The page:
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It is the other way around. An isolated, point-like charged particle like an electron cannot absorb a photon. It is forbidden, because energy and momentum cannot be simultaneously conserved. Only scattering is permitted in such circumstances. However, a charged particle that is within the electric field of another (e.g. an electron in the electric field of a ...


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As @Codosaur mentioned earlier, it is the electrons that absorb the the energy of the photon and not the Nucleus. Let's take a theoretical example to see how this works. Imagine an atom without any disturbances. It's electrons are in a relaxed state. That is, the electrons are stable in their orbits. Now, a photon's energy is absorbed by the atom. This can ...


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It's the electrons of an atom that absorb the energy of the photon, not the nucleus. The frequency of the incoming light wave is at or near the energy levels of the electrons in the matter. The electrons will absorb the energy of the light wave and change their energy state. Atoms are perpetually vibrating at any temperature above zero Kelvin. Some of those ...


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The atmospheric layer that produces the absorption lines acts somewhat like a mirror at these frequencies and scatters the light back into the sun (although this is diffuse reflection not specular reflection like an actual mirror). In principle, light is scattered also outwards (with a probability of 1/2 for each scattering event), but since the layer is ...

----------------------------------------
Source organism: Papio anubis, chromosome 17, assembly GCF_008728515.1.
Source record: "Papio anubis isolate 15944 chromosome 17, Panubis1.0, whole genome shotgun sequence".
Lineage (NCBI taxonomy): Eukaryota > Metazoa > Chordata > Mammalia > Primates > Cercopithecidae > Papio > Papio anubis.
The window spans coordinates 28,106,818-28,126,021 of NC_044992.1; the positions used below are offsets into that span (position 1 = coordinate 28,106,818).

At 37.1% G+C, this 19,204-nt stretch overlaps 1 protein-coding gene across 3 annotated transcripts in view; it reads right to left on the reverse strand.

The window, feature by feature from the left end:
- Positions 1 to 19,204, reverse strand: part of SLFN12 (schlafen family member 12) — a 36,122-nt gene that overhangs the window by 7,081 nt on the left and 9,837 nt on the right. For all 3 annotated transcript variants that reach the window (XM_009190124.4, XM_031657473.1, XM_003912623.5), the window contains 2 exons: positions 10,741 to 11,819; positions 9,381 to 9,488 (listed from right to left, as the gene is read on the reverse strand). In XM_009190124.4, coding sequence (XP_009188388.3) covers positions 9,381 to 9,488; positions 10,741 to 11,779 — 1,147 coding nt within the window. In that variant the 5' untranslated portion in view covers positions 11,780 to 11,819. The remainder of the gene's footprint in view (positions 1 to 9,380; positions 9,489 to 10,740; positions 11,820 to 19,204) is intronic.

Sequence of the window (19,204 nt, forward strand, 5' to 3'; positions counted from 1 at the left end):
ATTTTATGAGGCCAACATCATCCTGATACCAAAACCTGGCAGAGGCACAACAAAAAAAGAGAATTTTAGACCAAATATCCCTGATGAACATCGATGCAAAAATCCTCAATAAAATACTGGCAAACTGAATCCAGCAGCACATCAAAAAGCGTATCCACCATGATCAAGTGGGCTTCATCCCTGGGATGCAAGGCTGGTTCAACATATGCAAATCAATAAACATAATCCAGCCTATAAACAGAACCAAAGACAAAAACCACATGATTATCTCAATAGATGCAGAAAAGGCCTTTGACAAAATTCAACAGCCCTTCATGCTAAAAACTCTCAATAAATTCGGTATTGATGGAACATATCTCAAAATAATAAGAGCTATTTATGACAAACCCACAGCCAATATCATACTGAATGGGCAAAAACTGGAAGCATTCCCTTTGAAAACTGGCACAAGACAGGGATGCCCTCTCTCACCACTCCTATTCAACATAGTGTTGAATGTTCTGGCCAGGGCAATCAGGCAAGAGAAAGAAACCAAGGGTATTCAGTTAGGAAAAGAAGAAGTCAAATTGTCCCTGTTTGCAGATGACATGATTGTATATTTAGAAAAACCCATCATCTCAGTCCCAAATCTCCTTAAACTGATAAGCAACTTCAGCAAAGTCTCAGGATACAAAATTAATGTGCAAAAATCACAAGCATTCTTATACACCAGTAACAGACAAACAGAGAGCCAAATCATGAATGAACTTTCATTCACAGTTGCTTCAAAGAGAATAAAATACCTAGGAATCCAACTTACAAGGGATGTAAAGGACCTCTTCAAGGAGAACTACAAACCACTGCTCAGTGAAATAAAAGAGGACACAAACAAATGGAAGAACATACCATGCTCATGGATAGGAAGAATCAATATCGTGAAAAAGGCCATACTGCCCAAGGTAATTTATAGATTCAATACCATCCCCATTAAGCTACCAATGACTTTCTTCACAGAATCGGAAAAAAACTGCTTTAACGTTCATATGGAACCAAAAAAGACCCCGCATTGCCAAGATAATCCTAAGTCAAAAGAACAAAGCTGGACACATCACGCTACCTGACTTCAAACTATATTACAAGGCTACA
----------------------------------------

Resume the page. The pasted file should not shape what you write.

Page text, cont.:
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Possibly you are labouring under the misapprehension that the number of photons is somehow a conserved quantity? That isn't true, there are more photons at any given wavelength when you are deeper into the star, because there is a temperature gradient. Cooler material further out is less emissive because fewer atoms are in excited states. The temperature ...


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The explanation you were previously given is incorrect. As the sun's atmosphere extends outward, it is reduced in density and temperature, such that light which is absorbed by it is not re-emitted, or is re-emitted later at a cooler temperature (lower frequency) due to the sun's own atmospheric convection and the emission of other forms of solar radiation.


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tl;dr: You are seeing Astronomical twilight growing brighter through the month of August 2017 at the south pole! For more on the Moon's motion see the excellent answer to How does the Moon move in the "night" sky as seen from the poles? Here are two screenshots and a calculation of the altitude and azimuth of the Moon and the Sun throughout the ...


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That's a timelaps video, most likely created from a sequence of photos. It's easy to choose sensitivity and ISO settings on normal cameras such that the night sky at the darkest night is over-exposed. The moon light looks like sunlight - as it simply is reflected sunlight. E.g. see https://cloud.planetmaker.de/index.php/s/yJ7AXWG4dEC6csW - it's a an exposure ...


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